A lot of (digital) ink has been spilled the last few days concerning the story of Bruce Jenner and his decision to undergo treatments and surgeries in an effort to live life as a woman, and a lot of discussion has been generated.
With so many different voices competing for time and space, it can be a chore to sift through it all. It is also worth mentioning that this is a multi-faceted discussion, and what I mean by that is that it spills over into the arenas of politics, culture, medicine, psychiatry, religion, theology, pastoral care, and probably others which I am not thinking about.
Generally speaking, I don’t like to write a lot about topics of which I am relatively ignorant, and so it is not my intention to try and compose a comprehensive thought essay on this topic. What I would like to do is share some articles I have read which I think shed some light on the issue or should cause some pause for reflection.
From a medical and psychiatric perspective, I thought this was a very helpful piece. Written over ten years ago, it is remarkably relevant, and is written by someone whose training and experience makes him far more qualified to weigh in than many people who have rushed to do so.
From a political and cultural perspective, this article’s discussion on the contradictory messages on gender norms from the political/cultural left was, I thought, enlightening. There really is a point of contention here that a lot of people are ignorantly missing or intentionally blurring: either “gender” matters or it doesn’t; you cannot have it both ways.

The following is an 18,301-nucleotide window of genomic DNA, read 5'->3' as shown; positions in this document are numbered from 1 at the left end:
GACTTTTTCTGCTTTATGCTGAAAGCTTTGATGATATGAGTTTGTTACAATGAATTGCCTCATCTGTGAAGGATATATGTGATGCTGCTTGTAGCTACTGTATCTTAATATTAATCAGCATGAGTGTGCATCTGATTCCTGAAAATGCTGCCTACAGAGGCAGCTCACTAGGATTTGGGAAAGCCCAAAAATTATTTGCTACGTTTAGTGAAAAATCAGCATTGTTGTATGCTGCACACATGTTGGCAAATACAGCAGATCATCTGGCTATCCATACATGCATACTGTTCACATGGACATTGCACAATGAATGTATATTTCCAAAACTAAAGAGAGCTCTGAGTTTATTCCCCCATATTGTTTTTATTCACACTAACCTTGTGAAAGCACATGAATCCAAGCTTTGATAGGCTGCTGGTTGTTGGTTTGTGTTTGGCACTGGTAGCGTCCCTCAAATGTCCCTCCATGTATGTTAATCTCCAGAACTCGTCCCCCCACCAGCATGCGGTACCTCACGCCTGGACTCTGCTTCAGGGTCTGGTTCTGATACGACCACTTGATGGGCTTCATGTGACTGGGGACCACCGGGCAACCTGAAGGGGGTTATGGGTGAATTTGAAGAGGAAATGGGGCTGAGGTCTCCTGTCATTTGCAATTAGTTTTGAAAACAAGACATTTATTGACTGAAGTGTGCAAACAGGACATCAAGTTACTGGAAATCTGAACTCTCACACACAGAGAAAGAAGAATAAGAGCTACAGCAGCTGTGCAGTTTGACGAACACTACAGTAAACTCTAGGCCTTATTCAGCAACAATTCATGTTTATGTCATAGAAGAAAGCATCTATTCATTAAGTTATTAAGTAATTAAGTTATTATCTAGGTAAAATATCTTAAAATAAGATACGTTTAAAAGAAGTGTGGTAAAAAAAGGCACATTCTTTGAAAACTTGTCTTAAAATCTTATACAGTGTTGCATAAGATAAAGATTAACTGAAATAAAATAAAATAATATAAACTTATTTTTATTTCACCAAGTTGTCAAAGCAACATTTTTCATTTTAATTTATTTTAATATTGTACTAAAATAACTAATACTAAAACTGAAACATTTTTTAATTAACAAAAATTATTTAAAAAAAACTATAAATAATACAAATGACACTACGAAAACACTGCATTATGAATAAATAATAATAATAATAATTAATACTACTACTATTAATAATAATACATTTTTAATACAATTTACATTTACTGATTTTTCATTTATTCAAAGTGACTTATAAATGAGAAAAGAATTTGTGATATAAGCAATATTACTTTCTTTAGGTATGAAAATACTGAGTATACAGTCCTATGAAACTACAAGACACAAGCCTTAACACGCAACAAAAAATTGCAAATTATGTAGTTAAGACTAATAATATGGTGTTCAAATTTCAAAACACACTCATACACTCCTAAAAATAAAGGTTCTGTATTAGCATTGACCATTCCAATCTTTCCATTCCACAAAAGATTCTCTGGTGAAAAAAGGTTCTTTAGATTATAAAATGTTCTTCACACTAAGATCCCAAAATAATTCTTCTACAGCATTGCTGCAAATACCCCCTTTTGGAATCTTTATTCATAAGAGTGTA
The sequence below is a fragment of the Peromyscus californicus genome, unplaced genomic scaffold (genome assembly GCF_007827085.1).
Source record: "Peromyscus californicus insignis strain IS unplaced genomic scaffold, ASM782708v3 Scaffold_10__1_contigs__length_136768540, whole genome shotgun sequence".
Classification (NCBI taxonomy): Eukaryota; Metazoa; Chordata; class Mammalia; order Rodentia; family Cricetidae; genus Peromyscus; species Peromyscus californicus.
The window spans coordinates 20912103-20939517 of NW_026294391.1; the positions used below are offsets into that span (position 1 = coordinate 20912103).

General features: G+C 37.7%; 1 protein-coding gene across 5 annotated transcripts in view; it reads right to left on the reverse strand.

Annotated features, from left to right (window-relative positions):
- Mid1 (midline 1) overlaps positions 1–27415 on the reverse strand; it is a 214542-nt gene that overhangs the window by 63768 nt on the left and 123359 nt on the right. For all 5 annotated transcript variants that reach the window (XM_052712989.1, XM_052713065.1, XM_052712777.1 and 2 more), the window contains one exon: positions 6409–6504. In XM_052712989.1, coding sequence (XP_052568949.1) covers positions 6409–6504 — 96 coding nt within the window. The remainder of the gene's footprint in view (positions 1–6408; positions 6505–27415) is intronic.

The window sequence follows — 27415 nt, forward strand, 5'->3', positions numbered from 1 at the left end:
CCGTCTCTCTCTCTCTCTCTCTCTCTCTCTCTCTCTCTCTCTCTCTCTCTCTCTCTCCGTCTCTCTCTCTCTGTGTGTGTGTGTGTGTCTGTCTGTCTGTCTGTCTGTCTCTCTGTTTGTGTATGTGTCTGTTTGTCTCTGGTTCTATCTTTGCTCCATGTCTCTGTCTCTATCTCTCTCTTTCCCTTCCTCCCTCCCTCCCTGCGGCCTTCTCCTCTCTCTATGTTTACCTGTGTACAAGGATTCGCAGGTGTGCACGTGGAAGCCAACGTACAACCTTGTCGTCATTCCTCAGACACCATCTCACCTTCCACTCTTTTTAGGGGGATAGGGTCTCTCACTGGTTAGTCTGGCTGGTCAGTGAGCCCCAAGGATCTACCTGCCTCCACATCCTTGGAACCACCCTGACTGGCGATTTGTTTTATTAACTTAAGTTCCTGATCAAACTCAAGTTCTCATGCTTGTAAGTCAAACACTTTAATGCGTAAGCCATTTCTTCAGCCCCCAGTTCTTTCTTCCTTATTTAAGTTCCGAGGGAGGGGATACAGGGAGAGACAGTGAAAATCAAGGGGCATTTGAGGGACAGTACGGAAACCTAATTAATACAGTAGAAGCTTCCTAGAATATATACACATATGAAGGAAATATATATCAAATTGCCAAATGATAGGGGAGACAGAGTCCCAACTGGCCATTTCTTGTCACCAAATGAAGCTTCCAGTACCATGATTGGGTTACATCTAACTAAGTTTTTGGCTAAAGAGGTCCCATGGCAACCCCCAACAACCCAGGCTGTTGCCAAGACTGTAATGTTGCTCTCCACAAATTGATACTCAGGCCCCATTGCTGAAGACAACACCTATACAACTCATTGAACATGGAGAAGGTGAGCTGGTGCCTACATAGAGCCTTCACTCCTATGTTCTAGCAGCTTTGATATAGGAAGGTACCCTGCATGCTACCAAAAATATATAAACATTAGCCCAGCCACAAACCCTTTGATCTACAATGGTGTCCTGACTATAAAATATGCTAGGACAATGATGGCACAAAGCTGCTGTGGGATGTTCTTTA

And from a pastoral perspective, this very personal (anonymous) article was worth reading. There are people in our churches who are struggling with feelings like this, and they need more than immediate condemnation and more than a hearty approval for them to indulge those feelings. From the author:
As someone who has spent his life wrestling with these feelings, what happens when you chase them and they don’t fill the void? What happens when they don’t take the brokenness away? As followers of Jesus we are supposed to know better, that the solution for the brokenness comes from only one place. It doesn’t come from marriage or children or being able to love whomever we want to love or identify in the way that fits you best. The only hope for our brokenness is Jesus Christ.
I am still looking for an article that I think really nails the issue from a theological perspective, but in the meantime, I recently came across a particular church whose motto was very appropriate to this situation (and many others as well):
“Always the truth. Always in love.”
May we doggedly hold to both standards in this, and every, discussion.